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How I Grew to Hate Ms. Zella

19 Feb

When I set out to write this book, I decided that throughout it, I would be totally honest and transparent in everything I said, even if I thought it would be painful. My goal is to help fathers to build relationships through sharing my own experiences; some of which I’m proud of, others…not so much. However, each of them are experiences that I believe have common threads for all of us, and if my mistakes and failures can make all of us better Daddies just as much as my successes can, then let the chips fall where they may. That being said, this posting will start off with another “not so much” moment…and here we go:

i wasn’t always proud to be me.

My mother used to clean houses when I was small. That’s what she did to keep money in the house and food on the table. I remember sometimes, she would take me and my little sister Charmaine with her when she went to clean. We had rules. The most important of them all was, “Don’t touch NOTHIN’!”.  I probably don’t have to say this, as we were both pretty young and as such, borderline barbarians, but THAT, dear reader, was what we call, “wasted breath”. As soon as her back was turned and she was out of earshot, we would usually tear thru those houses, running around playing; doing whatever mischievous ideas crossed our lil miscreant minds. But there was one house that was always a little different for some reason.

That house was Ms. Zella’s house. I really hated the days that we had to go to this particular house. I don’t remember much about Ms. Zella, only that she was a middle aged White lady; tall and slender, with a sour face. Mama would always make it very clear that we were not allowed to roam freely in Ms. Zella’s house. I think it was because a lot of times, Ms. Zella would be home while Mama cleaned, and she didn’t want her kids to be seen as some untrained little rabble-rousers that slowed down her work. So, we tried our best to do what we were told.  The fact that Mama cleaned houses want’t bad .  Not at all.  I would dare think that most kids at that age really think that whatever job their parents do is cool.  I did.  It was the other stuff that punched me in the gut.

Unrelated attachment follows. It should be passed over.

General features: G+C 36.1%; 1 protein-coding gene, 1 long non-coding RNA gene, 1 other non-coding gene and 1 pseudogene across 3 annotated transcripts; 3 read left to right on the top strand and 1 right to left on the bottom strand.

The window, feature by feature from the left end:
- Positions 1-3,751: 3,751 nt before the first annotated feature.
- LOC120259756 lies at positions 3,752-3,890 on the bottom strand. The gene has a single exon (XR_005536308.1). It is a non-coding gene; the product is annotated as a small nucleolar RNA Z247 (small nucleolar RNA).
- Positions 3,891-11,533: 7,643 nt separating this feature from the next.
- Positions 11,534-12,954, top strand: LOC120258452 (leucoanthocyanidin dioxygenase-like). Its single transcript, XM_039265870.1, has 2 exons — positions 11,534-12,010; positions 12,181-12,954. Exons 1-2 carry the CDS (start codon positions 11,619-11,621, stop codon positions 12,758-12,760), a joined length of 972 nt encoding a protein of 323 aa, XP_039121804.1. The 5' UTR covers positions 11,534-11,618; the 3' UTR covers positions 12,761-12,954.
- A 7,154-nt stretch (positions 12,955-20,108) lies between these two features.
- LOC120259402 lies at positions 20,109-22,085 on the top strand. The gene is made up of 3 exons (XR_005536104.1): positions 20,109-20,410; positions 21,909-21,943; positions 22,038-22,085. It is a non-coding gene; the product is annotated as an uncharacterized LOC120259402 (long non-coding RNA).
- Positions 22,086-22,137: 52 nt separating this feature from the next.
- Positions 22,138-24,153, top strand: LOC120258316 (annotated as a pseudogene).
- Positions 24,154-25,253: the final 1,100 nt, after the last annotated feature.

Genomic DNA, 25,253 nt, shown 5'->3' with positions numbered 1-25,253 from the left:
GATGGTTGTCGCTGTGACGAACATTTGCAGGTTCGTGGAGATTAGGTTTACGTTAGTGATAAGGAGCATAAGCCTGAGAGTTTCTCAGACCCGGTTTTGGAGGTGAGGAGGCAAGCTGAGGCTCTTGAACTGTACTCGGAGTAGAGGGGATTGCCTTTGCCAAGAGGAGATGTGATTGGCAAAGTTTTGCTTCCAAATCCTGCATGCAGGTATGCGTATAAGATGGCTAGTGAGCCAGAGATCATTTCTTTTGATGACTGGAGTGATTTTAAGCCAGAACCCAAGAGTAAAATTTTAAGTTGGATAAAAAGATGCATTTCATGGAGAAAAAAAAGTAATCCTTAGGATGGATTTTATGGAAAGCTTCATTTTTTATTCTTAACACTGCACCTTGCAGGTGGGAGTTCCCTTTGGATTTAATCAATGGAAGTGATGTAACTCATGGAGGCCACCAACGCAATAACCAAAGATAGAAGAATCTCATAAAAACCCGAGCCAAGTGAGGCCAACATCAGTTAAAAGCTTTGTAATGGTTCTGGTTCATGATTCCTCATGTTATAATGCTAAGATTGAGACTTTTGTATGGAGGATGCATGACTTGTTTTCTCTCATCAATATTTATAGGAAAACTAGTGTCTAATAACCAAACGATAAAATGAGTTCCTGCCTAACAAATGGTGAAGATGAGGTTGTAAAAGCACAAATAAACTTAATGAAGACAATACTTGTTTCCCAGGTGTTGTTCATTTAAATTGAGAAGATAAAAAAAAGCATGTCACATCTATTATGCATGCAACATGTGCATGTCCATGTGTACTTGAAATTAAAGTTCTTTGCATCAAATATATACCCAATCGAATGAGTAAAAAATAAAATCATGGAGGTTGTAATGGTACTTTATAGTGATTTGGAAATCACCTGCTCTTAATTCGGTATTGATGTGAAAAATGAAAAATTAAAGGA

Mama’s interactions with Ms. Zella bothered me. I remember how it made me feel to see Mama defer to some lady that was way younger than her; shoveling on her as much respect as humanly possible. I would get mad whenever I heard Mama show her respect by calling her “Ms. Zella”, and her calling Mama “Josephine” in return in that irritating, Gone With the Wind, Scarlett O’Hara, Flo from Mel’s Diner, whiny southern accent of hers. The whole package made it all feel like someone slowly dragging their fingernails across a chalkboard every time she opened her mouth. Now, for a child that was always taught to respect his elders and to ALWAYS say “Yes, Sir.” and “Yes, Ma’am.”, I couldn’t fathom how she could get away with talking to Mama like that.

Now, I understand how this could be seen as a very trivial instance, but the fact that I remember this stuff some 30 odd years later, and that it played such a role in developing my idea of race relations and my own sense of self worth is important to note. Children see more than we think, and internalize more than we know. It’s not always the big, civil rights, march on Selma moments that shape a mind, it’s the small things too.

That wasn’t the only thing that hounded me from inside the walls of Ms. Zella’s house though. It was also the less obvious things. I remember being surrounded by images of stuff that was, in my eyes, proof of an infinitely better life than my own. I always say that poor people don’t know that they are poor until someone (or something) points it out to them.  Well, Ms. Zella’s house did that for me with a vengeance. It pointed out my lack and repeated it over and over again with a deafening reassurance…a virtual “Naaah naaah nuh Naaah Naaaaaaah” that would make the hunger that would gnaw at me in bed at my own house seem that much worse, and me feel powerless to change it.

Her house made fun of me. Sometimes it was simple stuff; stuff like the fact that their TV’s had more than three channels, that they had carpet on the whole floor, that they didn’t have bed sheets on their furniture to make it all match, that the clothes in their closet didn’t all smell like wood or kerosene smoke and, most importantly, their refrigerator was always full…always.

Sometimes, mama would feed us out of that fridge. I think those were the best lunches that we ever had, or at least they were to me. The extra seasoning of knowing that those “rich” folks would be just a lil short that day always felt like I was thumbing my nose in Ms. Zella’s face, and that made it taste all the better. But that feeling of triumph always faded away with the feeling of fullness and the return to powerlessness.

And so, I wasn’t proud to be me.